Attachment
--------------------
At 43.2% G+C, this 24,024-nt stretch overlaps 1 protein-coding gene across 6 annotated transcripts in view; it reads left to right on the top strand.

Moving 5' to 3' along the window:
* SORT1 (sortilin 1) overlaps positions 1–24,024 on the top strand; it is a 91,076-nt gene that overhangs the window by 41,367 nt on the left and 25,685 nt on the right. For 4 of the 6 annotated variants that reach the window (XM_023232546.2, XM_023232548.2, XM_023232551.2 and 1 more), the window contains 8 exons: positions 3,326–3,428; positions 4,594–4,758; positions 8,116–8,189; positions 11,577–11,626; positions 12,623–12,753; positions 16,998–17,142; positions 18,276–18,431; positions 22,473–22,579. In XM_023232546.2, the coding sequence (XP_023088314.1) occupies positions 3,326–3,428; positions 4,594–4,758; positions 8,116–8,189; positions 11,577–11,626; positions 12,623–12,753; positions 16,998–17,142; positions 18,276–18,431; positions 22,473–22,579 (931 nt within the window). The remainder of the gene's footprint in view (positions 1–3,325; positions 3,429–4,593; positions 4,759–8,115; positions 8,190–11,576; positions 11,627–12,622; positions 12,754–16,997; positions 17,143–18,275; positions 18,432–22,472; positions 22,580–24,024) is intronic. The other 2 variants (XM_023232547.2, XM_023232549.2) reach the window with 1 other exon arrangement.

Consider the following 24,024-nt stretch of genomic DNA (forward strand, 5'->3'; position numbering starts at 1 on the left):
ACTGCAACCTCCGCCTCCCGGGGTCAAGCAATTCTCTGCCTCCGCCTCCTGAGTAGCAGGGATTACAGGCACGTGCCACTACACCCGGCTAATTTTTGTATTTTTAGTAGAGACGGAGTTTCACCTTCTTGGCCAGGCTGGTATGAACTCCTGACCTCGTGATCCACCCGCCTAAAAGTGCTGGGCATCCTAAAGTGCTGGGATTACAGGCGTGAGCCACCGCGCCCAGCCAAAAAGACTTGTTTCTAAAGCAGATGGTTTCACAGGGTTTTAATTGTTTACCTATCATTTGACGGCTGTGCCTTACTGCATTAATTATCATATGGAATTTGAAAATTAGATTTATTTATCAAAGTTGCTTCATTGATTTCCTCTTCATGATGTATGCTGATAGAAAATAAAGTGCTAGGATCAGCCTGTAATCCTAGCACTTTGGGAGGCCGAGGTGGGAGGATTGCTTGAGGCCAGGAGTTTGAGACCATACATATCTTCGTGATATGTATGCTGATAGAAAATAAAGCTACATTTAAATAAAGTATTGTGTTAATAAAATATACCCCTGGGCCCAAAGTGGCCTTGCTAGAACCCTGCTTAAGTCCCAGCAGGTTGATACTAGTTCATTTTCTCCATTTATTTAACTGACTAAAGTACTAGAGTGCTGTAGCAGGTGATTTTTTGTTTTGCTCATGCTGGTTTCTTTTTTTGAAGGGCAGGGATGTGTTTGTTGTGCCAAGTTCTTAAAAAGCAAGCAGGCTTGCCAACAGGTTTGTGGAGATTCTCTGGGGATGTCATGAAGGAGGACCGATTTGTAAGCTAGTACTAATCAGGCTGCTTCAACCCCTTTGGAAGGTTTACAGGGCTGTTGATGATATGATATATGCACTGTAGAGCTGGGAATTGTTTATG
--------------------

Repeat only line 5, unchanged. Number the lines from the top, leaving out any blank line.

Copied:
ACTGCAACCTCCGCCTCCCGGGGTCAAGCAATTCTCTGCCTCCGCCTCCTGAGTAGCAGGGATTACAGGCACGTGCCACTACACCCGGCTAATTTTTGTATTTTTAGTAGAGACGGAGTTTCACCTTCTTGGCCAGGCTGGTATGAACTCCTGACCTCGTGATCCACCCGCCTAAAAGTGCTGGGCATCCTAAAGTGCTGGGATTACAGGCGTGAGCCACCGCGCCCAGCCAAAAAGACTTGTTTCTAAAGCAGATGGTTTCACAGGGTTTTAATTGTTTACCTATCATTTGACGGCTGTGCCTTACTGCATTAATTATCATATGGAATTTGAAAATTAGATTTATTTATCAAAGTTGCTTCATTGATTTCCTCTTCATGATGTATGCTGATAGAAAATAAAGTGCTAGGATCAGCCTGTAATCCTAGCACTTTGGGAGGCCGAGGTGGGAGGATTGCTTGAGGCCAGGAGTTTGAGACCATACATATCTTCGTGATATGTATGCTGATAGAAAATAAAGCTACATTTAAATAAAGTATTGTGTTAATAAAATATACCCCTGGGCCCAAAGTGGCCTTGCTAGAACCCTGCTTAAGTCCCAGCAGGTTGATACTAGTTCATTTTCTCCATTTATTTAACTGACTAAAGTACTAGAGTGCTGTAGCAGGTGATTTTTTGTTTTGCTCATGCTGGTTTCTTTTTTTGAAGGGCAGGGATGTGTTTGTTGTGCCAAGTTCTTAAAAAGCAAGCAGGCTTGCCAACAGGTTTGTGGAGATTCTCTGGGGATGTCATGAAGGAGGACCGATTTGTAAGCTAGTACTAATCAGGCTGCTTCAACCCCTTTGGAAGGTTTACAGGGCTGTTGATGATATGATATATGCACTGTAGAGCTGGGAATTGTTTATG